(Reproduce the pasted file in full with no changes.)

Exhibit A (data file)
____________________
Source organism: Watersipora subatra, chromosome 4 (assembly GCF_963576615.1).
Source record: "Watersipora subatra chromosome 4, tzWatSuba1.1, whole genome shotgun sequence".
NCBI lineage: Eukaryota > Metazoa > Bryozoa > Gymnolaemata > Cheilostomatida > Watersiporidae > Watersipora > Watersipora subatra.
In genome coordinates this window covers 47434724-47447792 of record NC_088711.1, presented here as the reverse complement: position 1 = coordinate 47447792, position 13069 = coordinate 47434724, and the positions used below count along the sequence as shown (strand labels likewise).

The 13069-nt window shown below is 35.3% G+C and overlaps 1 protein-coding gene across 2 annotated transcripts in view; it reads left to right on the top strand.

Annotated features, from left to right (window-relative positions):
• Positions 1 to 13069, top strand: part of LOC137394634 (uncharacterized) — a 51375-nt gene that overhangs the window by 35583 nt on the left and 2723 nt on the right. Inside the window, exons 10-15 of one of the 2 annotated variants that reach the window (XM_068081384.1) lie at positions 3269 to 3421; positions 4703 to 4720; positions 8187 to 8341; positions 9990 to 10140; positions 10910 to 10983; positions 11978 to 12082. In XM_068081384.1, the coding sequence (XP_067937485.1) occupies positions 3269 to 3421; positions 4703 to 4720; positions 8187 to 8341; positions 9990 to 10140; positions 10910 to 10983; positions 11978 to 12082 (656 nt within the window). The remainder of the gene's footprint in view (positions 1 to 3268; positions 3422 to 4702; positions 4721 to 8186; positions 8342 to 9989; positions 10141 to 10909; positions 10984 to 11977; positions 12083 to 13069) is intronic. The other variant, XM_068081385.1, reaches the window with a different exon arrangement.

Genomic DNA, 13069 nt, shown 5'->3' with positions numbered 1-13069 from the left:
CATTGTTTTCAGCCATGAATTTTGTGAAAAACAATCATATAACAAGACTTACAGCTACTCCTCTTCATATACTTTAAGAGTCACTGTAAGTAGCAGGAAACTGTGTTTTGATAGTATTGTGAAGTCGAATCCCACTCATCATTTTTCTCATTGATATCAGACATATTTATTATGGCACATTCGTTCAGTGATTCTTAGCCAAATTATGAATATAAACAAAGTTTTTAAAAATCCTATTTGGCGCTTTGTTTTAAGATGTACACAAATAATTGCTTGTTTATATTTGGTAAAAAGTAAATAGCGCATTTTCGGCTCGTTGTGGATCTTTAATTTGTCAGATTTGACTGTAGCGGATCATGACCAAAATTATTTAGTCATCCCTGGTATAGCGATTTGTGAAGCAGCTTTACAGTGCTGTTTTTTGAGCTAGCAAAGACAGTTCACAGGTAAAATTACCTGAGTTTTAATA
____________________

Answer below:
Source organism: Watersipora subatra, chromosome 4 (assembly GCF_963576615.1).
Source record: "Watersipora subatra chromosome 4, tzWatSuba1.1, whole genome shotgun sequence".
NCBI lineage: Eukaryota > Metazoa > Bryozoa > Gymnolaemata > Cheilostomatida > Watersiporidae > Watersipora > Watersipora subatra.
In genome coordinates this window covers 47434724-47447792 of record NC_088711.1, presented here as the reverse complement: position 1 = coordinate 47447792, position 13069 = coordinate 47434724, and the positions used below count along the sequence as shown (strand labels likewise).

The 13069-nt window shown below is 35.3% G+C and overlaps 1 protein-coding gene across 2 annotated transcripts in view; it reads left to right on the top strand.

Annotated features, from left to right (window-relative positions):
• Positions 1 to 13069, top strand: part of LOC137394634 (uncharacterized) — a 51375-nt gene that overhangs the window by 35583 nt on the left and 2723 nt on the right. Inside the window, exons 10-15 of one of the 2 annotated variants that reach the window (XM_068081384.1) lie at positions 3269 to 3421; positions 4703 to 4720; positions 8187 to 8341; positions 9990 to 10140; positions 10910 to 10983; positions 11978 to 12082. In XM_068081384.1, the coding sequence (XP_067937485.1) occupies positions 3269 to 3421; positions 4703 to 4720; positions 8187 to 8341; positions 9990 to 10140; positions 10910 to 10983; positions 11978 to 12082 (656 nt within the window). The remainder of the gene's footprint in view (positions 1 to 3268; positions 3422 to 4702; positions 4721 to 8186; positions 8342 to 9989; positions 10141 to 10909; positions 10984 to 11977; positions 12083 to 13069) is intronic. The other variant, XM_068081385.1, reaches the window with a different exon arrangement.

Genomic DNA, 13069 nt, shown 5'->3' with positions numbered 1-13069 from the left:
CATTGTTTTCAGCCATGAATTTTGTGAAAAACAATCATATAACAAGACTTACAGCTACTCCTCTTCATATACTTTAAGAGTCACTGTAAGTAGCAGGAAACTGTGTTTTGATAGTATTGTGAAGTCGAATCCCACTCATCATTTTTCTCATTGATATCAGACATATTTATTATGGCACATTCGTTCAGTGATTCTTAGCCAAATTATGAATATAAACAAAGTTTTTAAAAATCCTATTTGGCGCTTTGTTTTAAGATGTACACAAATAATTGCTTGTTTATATTTGGTAAAAAGTAAATAGCGCATTTTCGGCTCGTTGTGGATCTTTAATTTGTCAGATTTGACTGTAGCGGATCATGACCAAAATTATTTAGTCATCCCTGGTATAGCGATTTGTGAAGCAGCTTTACAGTGCTGTTTTTTGAGCTAGCAAAGACAGTTCACAGGTAAAATTACCTGAGTTTTAATA